Drawing on darker, older strains of U.S. history, Trump has systematically attacked this post-civil-rights-era consensus. It’s one reason his presidency feels to many of us like such an existential assault. In defending Confederate statutes, Trump has inveighed against removing historical symbols. Yet his administration is promiscuous in trashing the symbols of diversity. Indeed, for all his buffoonish ignorance, the power of symbols is something Trump understands far better than most politicians.
Under Trump, the U.S. Citizenship and Immigration Services has removed language from its mission statement about securing “America’s promise as a nation of immigrants.” On the presidential coin – which presidents hand out as mementos – “E pluribus unum” has been replaced by “Make America Great Again.” Stephen Miller, an influential Trump adviser, dismissed Lazarus’ poem as something that “was added later and was not part of the original Statue of Liberty.”
The changes in American life under Trump, of course, aren’t just symbolic. Several metrics show increases in hate crimes. (Brian Levin, director of the Center for the Study of Hate and Extremism at California State University, San Bernardino, told me there were more hate crimes in November 2016 than in any November since federal record-keeping began in 1992.) White supremacy has become both more open and more mainstream: Fox News host Tucker Carlson does segments decrying demographic change and warning about an influx of unhygienic “Gypsies.”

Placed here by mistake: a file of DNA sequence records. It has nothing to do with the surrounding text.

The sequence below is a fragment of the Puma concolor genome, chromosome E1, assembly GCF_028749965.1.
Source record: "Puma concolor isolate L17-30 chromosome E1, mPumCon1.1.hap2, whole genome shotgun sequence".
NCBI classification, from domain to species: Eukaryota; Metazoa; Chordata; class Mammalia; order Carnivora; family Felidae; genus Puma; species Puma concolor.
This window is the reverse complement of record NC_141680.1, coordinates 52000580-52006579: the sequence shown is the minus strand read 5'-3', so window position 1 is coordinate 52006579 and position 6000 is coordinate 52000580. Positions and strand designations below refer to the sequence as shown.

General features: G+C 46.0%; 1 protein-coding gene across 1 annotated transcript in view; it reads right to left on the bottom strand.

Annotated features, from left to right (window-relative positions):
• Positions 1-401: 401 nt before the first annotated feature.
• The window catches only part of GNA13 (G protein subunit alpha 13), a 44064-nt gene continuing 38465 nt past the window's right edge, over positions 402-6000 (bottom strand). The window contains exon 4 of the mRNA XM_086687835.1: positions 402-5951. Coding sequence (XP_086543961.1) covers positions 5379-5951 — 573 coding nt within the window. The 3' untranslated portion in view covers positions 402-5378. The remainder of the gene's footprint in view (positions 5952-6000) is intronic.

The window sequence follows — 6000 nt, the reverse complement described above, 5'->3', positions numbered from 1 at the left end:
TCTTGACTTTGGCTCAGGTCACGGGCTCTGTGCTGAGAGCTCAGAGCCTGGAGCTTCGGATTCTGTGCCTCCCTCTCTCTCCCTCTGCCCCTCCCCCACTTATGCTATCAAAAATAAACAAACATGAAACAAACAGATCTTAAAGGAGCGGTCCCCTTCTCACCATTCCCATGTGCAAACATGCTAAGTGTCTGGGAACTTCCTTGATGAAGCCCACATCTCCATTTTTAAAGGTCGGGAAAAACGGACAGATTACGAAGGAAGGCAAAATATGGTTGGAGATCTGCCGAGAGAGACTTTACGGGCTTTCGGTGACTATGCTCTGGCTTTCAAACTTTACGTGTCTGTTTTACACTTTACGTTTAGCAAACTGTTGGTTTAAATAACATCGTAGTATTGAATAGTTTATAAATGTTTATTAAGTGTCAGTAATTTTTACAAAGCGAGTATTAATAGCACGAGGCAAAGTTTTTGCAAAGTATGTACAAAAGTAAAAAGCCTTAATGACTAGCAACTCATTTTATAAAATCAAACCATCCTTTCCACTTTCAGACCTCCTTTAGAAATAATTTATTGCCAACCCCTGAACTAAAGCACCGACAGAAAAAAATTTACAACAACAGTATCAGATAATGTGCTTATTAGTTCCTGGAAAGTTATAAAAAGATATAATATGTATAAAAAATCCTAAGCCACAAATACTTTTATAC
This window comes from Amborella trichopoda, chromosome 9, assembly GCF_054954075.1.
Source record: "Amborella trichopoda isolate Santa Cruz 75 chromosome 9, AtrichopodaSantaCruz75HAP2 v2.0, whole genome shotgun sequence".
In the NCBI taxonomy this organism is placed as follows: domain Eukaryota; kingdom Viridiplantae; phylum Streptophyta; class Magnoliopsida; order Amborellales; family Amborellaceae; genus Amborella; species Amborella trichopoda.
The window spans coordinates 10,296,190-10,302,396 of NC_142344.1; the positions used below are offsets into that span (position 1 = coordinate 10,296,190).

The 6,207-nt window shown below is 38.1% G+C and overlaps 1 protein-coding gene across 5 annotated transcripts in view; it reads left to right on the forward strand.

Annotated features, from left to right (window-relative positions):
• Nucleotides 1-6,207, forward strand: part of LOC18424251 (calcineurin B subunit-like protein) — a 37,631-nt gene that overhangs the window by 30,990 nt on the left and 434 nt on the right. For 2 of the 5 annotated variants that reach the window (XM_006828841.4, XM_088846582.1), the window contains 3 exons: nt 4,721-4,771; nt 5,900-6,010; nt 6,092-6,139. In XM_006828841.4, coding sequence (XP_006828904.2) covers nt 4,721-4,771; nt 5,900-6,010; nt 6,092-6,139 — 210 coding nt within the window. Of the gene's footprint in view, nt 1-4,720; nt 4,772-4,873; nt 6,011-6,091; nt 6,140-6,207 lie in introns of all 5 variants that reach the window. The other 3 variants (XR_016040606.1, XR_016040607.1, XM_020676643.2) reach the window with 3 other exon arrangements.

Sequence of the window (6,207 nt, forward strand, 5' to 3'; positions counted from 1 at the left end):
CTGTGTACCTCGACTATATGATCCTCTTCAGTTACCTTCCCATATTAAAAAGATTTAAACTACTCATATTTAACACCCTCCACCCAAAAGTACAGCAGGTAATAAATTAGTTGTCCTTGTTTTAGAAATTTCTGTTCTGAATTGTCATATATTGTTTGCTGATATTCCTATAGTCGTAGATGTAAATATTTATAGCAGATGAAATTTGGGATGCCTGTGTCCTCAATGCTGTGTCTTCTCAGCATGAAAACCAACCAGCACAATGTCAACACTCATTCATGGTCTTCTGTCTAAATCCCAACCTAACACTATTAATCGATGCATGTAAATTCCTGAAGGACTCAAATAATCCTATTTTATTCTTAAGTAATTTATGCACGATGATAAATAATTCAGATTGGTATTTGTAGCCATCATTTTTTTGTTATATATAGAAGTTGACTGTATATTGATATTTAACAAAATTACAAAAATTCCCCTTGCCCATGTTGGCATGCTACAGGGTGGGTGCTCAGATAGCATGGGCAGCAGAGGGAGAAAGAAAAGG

Landrieu, the mayor of a city beloved for its hybrid, polyglot culture, is pushing back against this tide. In his book, he writes about serving in the state Legislature alongside David Duke, the former Grand Wizard of the Ku Klux Klan, whom he sees as a predecessor to Trump. He describes the way many Louisiana Republicans, aware of Duke’s popularity with their own voters, failed to take him on, leaving a “sinister spectacle” in which truth was lost. It taught him, he writes, about the need to confront bigotry and pull it up from the root: “There is no other way forward.”
Trying to move forward and honor the diverse history of his city has cost Landrieu. Though people float his name for president, his stance on the Confederate monuments has probably made him unelectable to any statewide office. (One 2016 poll showed that 88 percent of white Louisianians opposed the monuments’ removal). “I’m not a hero, and I’m not particularly a courageous person,” he told me. “But at some point you have to be willing to lose your job to do the right thing. That’s the only time you really find freedom.”
In these bleak times, it’s a lesson many others in public life should heed.